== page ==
Alto Saxophone – Sensing Suppressed Ongoing Physical Aches and Pains (Musicians)(Psychology)(Strain)(Injuries)(Posture)(Alexander Technique)(Albuquerque)

by ethankind on February 11, 2013

This ebook, An Alexander Technique Approach to Alto Saxophone Technique, is published on this website in a PDF format. It is very detailed and practical, and it will give you the physical tools you need to take the limits off of your ability to create the accurate saxophone technique you want without sacrificing your body.
This ebook is also for sale on all AMAZON websites in a KINDLE format.
Located in Albuquerque, New Mexico, U.S.A. (MOVEMENT THERAPY)

WHEN YOU ARE FULLY WILLING TO SENSE THE SUPPRESSED ACHES AND PAINS IN YOUR BODY, YOU ARE READY TO MAKE CHANGES TO THE ELEMENTS OF YOUR ALTO SAXOPHONE TECHNIQUE THAT CAUSE THESE ACHES AND PAINS.

The above statement may seem rather obvious, but for so many hurting alto saxophone players it has been long term aches and pains that the player has pushed away like a bad headache. There are only three cures for a long term headache. Sit down and observe the headache until it passes, take an aspirin, or both.

There are three cures for the aching alto saxophone player. Sit or stand and observe your technique, change your technique, or both.

When the alto saxophone player truly observes his or her technique, he or she is sensing what is happening whole body and where there are consistent aches and pains as the saxophone player plays. Does this mean the saxophone player needs to make major changes to his or her playing? Not necessarily. If the alto saxophone player can release any excess tension from head to toe, and the saxophone player has good posture, then the player may realize that he or she has been playing with excessive tension throughout the whole body, and this has been what’s causing the aches and pains.

What I just described is the observing part. Simply, you cannot observe your technique and sense whether you’re hurting without making or causing change to your technique and posture. To make sure it is good change, you want to release the excess tension rather than tense even more against the aches and pains you’ve brought to consciousness.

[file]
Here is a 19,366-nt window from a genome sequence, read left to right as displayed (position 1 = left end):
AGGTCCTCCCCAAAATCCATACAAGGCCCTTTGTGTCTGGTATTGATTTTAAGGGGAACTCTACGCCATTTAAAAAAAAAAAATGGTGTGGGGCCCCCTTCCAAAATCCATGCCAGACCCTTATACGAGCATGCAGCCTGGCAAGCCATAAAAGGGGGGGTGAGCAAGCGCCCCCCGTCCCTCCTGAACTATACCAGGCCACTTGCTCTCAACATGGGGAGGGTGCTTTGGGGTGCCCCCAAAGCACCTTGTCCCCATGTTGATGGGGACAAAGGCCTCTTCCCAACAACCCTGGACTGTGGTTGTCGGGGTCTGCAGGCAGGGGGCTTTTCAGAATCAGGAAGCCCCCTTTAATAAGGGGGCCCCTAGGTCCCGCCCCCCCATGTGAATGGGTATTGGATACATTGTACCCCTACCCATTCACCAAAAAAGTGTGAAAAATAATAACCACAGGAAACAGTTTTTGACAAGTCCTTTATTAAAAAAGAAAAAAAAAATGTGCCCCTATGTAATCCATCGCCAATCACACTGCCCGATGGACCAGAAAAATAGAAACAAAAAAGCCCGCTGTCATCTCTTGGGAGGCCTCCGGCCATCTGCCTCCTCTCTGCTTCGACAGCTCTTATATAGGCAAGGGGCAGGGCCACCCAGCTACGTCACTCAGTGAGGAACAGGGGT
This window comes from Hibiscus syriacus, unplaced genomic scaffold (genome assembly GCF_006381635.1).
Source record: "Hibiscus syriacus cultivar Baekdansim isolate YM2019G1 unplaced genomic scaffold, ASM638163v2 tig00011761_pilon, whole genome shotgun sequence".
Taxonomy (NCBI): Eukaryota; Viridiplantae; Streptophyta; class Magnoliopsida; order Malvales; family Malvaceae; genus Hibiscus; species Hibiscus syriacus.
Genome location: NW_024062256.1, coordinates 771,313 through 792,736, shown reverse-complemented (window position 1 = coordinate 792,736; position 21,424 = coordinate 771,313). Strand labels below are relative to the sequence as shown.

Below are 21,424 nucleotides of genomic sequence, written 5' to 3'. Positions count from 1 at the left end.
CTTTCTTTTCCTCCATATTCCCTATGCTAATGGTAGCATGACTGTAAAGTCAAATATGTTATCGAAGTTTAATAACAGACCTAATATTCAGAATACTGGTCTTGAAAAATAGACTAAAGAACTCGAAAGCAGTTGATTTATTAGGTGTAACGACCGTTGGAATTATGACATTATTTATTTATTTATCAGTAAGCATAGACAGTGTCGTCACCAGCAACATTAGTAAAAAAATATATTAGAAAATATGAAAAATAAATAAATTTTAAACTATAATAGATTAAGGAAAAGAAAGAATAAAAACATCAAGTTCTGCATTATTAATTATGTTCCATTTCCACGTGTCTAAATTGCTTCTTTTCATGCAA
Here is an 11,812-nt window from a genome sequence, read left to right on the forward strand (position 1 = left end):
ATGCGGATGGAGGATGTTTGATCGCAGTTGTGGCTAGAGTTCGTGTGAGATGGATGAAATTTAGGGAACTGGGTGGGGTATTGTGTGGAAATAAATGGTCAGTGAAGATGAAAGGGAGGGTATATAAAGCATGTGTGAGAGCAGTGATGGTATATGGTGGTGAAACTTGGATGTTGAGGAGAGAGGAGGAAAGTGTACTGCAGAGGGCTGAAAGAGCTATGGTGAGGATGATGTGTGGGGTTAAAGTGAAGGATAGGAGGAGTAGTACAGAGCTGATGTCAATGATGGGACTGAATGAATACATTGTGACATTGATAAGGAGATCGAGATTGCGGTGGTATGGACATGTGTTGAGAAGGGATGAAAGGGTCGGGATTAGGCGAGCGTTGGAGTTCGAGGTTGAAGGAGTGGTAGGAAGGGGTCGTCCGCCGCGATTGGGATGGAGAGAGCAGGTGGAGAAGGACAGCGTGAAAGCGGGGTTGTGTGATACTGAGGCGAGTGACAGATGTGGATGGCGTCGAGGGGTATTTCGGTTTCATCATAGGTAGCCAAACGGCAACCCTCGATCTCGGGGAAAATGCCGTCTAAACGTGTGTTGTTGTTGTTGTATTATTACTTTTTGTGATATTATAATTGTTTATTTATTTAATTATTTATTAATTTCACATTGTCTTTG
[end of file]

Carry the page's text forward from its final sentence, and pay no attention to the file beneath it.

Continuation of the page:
Once you’ve brought to consciousness where you’ve been hurting and begin to release the tension, you will probably become aware of a whole new level of discomfort in your body. That discomfort is the extra physical work you are doing unnecessarily to support a body slumping over overarching as you play the alto saxophone.

Now would be a really good time to bring balanced whole body posture to your alto saxophone playing. Because if you sit or stand with the saxophone with an overarched back or hunkered down slumping as you play, then you can never truly release the excessive tension out of your arms and neck. When you are fully upright using the minimal amount of musculature with a free neck and a head released leading a lengthening spine, then you can truly release the tension throughout your whole body through observation and intention.

What I just described is doing both. You are observing your technique and applying the Alexander Technique principles of good body use to your whole body, so that observation and intention come together to help you play the alto saxophone without hurting.

Now, not having any aches or pains on the saxophone is a very good thing, but it may not be enough. IF YOUR POSTURE IS BALANCED AS YOU PLAY THE ALTO SAXOPHONE, BUT YOU CANNOT PLAY WHAT YOU WANT WITH EASE, THEN YOU HAVE NOT FULLY CREATED A SAXOPHONE TECHNIQUE THAT WORKS.

To create an alto saxophone technique that truly works, a technique that brings ease to playing the difficult saxophone music, you have to bring the Alexander Technique principles of good body use to the specifics of your alto saxophone technique. This means you really have to explore if what you do from your elbows to your fingertips and diaphragm works as you play.

This means, you want to see if how you use your fingers, wrists, arms, and diaphragm is truly to your loving advantage. So, explore how you use your whole body on the alto saxophone, and examine what you have believed is the right way to play the saxophone and keep what works and release what doesn’t.

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